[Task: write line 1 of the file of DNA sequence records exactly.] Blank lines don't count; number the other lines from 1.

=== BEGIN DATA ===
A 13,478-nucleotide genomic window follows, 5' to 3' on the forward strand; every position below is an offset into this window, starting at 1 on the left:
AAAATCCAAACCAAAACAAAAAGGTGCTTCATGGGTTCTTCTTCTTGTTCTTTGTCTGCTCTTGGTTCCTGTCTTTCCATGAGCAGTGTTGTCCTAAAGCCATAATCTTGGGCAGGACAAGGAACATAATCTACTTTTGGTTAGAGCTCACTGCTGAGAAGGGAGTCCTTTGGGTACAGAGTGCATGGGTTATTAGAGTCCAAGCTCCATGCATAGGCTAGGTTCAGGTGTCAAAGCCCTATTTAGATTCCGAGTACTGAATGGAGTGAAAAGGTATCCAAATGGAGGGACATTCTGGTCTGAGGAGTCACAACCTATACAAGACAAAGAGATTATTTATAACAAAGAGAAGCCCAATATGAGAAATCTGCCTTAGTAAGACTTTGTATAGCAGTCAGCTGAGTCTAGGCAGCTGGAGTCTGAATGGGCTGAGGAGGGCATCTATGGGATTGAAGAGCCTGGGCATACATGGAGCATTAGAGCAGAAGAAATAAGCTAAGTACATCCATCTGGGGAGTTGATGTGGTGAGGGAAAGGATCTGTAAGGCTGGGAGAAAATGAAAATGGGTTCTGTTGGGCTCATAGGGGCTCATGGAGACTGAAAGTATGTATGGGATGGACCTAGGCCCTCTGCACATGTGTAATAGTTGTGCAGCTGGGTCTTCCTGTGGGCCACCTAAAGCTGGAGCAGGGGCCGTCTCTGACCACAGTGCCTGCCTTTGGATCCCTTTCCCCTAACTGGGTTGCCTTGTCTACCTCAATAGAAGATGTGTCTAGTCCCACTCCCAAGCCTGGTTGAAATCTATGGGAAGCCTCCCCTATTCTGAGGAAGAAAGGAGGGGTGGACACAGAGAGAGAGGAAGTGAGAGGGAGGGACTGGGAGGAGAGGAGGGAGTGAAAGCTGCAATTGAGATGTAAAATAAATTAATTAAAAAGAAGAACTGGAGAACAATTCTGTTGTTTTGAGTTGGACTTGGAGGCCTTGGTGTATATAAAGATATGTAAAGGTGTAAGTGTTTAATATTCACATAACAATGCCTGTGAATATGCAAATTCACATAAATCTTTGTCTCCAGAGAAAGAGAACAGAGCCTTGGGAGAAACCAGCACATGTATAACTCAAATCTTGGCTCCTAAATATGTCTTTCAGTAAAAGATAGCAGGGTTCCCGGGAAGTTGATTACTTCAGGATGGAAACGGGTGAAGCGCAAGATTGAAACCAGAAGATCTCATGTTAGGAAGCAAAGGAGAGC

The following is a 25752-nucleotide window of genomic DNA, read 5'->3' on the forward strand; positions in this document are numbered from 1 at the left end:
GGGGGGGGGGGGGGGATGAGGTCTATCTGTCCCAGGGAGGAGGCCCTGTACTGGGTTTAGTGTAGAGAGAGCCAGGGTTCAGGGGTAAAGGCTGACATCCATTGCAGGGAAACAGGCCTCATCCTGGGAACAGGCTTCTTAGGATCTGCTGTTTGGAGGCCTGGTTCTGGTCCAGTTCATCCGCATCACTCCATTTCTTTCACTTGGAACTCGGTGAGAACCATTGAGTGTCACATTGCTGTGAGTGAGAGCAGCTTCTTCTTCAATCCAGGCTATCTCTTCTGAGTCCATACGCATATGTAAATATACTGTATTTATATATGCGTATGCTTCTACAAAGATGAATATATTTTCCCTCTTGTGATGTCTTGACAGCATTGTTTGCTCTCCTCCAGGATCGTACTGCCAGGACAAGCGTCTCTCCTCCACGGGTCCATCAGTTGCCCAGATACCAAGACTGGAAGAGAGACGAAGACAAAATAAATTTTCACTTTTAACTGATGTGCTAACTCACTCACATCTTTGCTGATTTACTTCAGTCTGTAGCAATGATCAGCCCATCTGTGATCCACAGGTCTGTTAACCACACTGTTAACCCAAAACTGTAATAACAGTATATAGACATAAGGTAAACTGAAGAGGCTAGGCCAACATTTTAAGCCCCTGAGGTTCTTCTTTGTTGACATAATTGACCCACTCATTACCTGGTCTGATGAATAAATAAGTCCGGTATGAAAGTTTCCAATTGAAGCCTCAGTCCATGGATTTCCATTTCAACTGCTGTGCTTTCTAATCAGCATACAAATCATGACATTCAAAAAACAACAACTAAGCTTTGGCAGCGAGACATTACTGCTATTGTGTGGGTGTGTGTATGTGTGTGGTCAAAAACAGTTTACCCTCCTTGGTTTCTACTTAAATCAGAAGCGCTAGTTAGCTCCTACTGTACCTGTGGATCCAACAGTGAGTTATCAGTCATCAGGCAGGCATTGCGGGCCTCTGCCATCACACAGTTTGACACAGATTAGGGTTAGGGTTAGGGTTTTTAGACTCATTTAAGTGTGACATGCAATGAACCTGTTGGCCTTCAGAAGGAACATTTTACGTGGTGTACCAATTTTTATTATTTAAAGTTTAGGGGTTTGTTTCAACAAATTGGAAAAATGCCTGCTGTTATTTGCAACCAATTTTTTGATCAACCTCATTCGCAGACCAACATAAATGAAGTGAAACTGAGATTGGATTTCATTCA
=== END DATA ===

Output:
A 13,478-nucleotide genomic window follows, 5' to 3' on the forward strand; every position below is an offset into this window, starting at 1 on the left: